From Thomas Barrabi at the International Business Times on October 21, 2015, with mention of SABR President Vince Gennaro:
Theo Epstein, architect of a ragtag group of young Chicago Cubs sluggers and resurgent veterans, has affirmed his reputation as baseball’s resident curse-killer–regardless of whether the Cubs overcome their 3-0 deficit against the New York Mets in the National League Championship Series. The 41-year-old executive used his data-based approach to bring the once-hapless Cubs within striking distance of ending their centurylong championship drought, just as he did for the Boston Red Sox in 2004.
Epstein, like longtime Oakland Athletics executive Billy Beane, is a noted proponent of sabermetrics, or the use of nontraditional statistics — like on-base percentage — rather than old-school measures of production like home runs, to identify inexpensive, productive players. The 2015 Cubs are a prime example of data-driven roster construction, with their emphasis on young sluggers like Kris Bryant and Kyle Schwarber and bargain-level reclamation projects like ace pitcher Jake Arrieta.
But to characterize Epstein solely as a statistics guru is to oversimplify his multilayered approach to running a baseball team. Since joining the Cubs in 2011, Epstein, with the blessing of team ownership, has made full use of Chicago’s large-market resources to affect top-to-bottom, innovative change in an organization previously known for its traditionalist mindset. With a revamped scouting department and coaching staff to go along with his data-driven player analysis, Epstein has rebuilt the Cubs to suit his vision. For Wrigley Field faithful long bereft of winning baseball, the future is bright.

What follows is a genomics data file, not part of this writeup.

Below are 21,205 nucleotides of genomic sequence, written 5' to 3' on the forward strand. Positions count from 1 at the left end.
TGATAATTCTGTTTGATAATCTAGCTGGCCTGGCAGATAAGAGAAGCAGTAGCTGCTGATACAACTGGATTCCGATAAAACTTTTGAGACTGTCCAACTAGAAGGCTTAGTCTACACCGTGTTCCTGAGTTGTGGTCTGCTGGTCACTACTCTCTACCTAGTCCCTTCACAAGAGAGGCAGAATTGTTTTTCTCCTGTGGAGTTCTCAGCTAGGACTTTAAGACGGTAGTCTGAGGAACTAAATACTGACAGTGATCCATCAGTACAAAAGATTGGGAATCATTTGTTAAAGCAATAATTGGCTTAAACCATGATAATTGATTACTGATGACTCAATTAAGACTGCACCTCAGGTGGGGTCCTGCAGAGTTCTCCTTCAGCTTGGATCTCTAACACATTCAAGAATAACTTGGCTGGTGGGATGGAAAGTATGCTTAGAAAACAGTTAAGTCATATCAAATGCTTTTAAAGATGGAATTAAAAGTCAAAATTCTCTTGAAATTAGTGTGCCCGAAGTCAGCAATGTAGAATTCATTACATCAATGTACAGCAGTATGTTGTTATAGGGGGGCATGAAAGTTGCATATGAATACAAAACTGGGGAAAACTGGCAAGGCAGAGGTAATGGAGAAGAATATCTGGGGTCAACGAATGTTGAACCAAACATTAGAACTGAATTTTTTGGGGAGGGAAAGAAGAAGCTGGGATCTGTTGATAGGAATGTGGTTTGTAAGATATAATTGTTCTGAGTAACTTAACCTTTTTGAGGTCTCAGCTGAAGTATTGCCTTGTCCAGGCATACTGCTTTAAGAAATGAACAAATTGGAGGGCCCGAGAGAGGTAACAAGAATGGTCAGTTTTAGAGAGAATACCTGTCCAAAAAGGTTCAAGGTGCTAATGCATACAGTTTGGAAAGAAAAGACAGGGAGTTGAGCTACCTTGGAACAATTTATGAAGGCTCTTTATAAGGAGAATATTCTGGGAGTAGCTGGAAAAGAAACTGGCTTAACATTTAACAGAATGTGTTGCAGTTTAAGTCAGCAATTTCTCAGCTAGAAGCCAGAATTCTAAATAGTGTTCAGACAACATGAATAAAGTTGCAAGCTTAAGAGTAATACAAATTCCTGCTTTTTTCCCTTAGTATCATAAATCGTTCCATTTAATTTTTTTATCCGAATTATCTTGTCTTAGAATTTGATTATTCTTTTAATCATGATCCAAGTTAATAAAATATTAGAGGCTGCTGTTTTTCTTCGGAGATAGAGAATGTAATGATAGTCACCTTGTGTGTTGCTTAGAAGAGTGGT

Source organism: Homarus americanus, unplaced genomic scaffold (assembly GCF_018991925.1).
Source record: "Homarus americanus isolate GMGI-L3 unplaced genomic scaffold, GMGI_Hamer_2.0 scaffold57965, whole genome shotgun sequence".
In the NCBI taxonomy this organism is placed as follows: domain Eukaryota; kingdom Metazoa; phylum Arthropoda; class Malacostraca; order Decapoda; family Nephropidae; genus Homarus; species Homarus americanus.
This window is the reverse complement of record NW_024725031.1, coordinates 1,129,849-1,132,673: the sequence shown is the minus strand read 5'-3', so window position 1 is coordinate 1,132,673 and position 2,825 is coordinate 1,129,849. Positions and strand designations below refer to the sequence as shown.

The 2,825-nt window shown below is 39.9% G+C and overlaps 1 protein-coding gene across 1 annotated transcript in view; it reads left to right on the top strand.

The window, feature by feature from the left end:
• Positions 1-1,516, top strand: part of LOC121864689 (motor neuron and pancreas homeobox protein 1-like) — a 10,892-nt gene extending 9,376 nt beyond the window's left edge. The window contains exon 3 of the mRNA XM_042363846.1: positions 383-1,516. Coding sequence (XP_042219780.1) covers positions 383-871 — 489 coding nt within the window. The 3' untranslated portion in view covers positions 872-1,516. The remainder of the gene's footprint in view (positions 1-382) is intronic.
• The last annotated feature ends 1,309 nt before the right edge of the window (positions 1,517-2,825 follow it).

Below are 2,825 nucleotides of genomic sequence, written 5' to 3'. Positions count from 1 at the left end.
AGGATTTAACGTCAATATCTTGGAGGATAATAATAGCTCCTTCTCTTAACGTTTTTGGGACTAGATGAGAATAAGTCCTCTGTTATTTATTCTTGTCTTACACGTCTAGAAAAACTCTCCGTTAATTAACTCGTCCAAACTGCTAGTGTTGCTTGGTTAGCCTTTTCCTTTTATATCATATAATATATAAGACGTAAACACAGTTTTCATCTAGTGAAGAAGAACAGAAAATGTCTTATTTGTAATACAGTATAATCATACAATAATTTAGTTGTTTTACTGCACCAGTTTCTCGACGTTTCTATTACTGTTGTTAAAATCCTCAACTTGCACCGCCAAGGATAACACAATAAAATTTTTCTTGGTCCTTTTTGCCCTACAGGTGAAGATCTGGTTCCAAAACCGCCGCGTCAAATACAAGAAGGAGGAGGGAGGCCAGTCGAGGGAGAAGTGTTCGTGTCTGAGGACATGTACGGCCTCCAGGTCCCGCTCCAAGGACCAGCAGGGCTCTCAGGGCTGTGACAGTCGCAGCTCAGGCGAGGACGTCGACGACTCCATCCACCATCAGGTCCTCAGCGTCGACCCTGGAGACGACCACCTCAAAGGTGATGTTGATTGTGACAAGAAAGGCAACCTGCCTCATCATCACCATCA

“I don’t brand Theo as the sabermetrics guy who remade the Red Sox and is remaking the Cubs on that basis. I think he’s much broader than that,” said Vince Gennaro, president of the Society of American Baseball Research, who consults MLB teams on roster construction and business efforts. “He’s a great leader, and a great leader looks at all the pieces.”
Originally published: October 21, 2015. Last Updated: October 21, 2015.